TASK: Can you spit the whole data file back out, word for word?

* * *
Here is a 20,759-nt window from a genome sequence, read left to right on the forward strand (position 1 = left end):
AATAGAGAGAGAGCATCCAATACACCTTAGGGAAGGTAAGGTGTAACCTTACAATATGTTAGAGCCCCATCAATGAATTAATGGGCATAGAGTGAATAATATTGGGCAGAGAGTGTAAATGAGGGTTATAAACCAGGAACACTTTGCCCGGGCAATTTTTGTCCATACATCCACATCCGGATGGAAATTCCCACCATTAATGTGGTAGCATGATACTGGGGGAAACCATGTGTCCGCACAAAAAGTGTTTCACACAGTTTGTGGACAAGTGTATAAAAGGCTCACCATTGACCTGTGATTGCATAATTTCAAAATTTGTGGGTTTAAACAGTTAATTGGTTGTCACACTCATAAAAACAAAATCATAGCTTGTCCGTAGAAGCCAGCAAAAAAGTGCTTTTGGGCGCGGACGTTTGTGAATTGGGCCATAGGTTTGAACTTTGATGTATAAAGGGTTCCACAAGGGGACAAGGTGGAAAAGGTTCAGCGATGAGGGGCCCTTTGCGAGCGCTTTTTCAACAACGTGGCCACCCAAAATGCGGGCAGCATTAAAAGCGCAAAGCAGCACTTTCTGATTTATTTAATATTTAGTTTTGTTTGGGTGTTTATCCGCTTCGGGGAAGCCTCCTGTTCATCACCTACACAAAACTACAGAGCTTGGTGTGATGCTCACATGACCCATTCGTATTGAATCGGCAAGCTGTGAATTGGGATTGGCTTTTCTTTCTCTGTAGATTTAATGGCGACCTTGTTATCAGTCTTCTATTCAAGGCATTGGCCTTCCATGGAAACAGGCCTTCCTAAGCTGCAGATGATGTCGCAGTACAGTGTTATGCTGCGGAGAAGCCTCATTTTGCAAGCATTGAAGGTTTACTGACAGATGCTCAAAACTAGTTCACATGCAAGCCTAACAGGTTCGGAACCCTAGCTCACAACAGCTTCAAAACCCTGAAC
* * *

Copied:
Here is a 20,759-nt window from a genome sequence, read left to right on the forward strand (position 1 = left end):
AATAGAGAGAGAGCATCCAATACACCTTAGGGAAGGTAAGGTGTAACCTTACAATATGTTAGAGCCCCATCAATGAATTAATGGGCATAGAGTGAATAATATTGGGCAGAGAGTGTAAATGAGGGTTATAAACCAGGAACACTTTGCCCGGGCAATTTTTGTCCATACATCCACATCCGGATGGAAATTCCCACCATTAATGTGGTAGCATGATACTGGGGGAAACCATGTGTCCGCACAAAAAGTGTTTCACACAGTTTGTGGACAAGTGTATAAAAGGCTCACCATTGACCTGTGATTGCATAATTTCAAAATTTGTGGGTTTAAACAGTTAATTGGTTGTCACACTCATAAAAACAAAATCATAGCTTGTCCGTAGAAGCCAGCAAAAAAGTGCTTTTGGGCGCGGACGTTTGTGAATTGGGCCATAGGTTTGAACTTTGATGTATAAAGGGTTCCACAAGGGGACAAGGTGGAAAAGGTTCAGCGATGAGGGGCCCTTTGCGAGCGCTTTTTCAACAACGTGGCCACCCAAAATGCGGGCAGCATTAAAAGCGCAAAGCAGCACTTTCTGATTTATTTAATATTTAGTTTTGTTTGGGTGTTTATCCGCTTCGGGGAAGCCTCCTGTTCATCACCTACACAAAACTACAGAGCTTGGTGTGATGCTCACATGACCCATTCGTATTGAATCGGCAAGCTGTGAATTGGGATTGGCTTTTCTTTCTCTGTAGATTTAATGGCGACCTTGTTATCAGTCTTCTATTCAAGGCATTGGCCTTCCATGGAAACAGGCCTTCCTAAGCTGCAGATGATGTCGCAGTACAGTGTTATGCTGCGGAGAAGCCTCATTTTGCAAGCATTGAAGGTTTACTGACAGATGCTCAAAACTAGTTCACATGCAAGCCTAACAGGTTCGGAACCCTAGCTCACAACAGCTTCAAAACCCTGAAC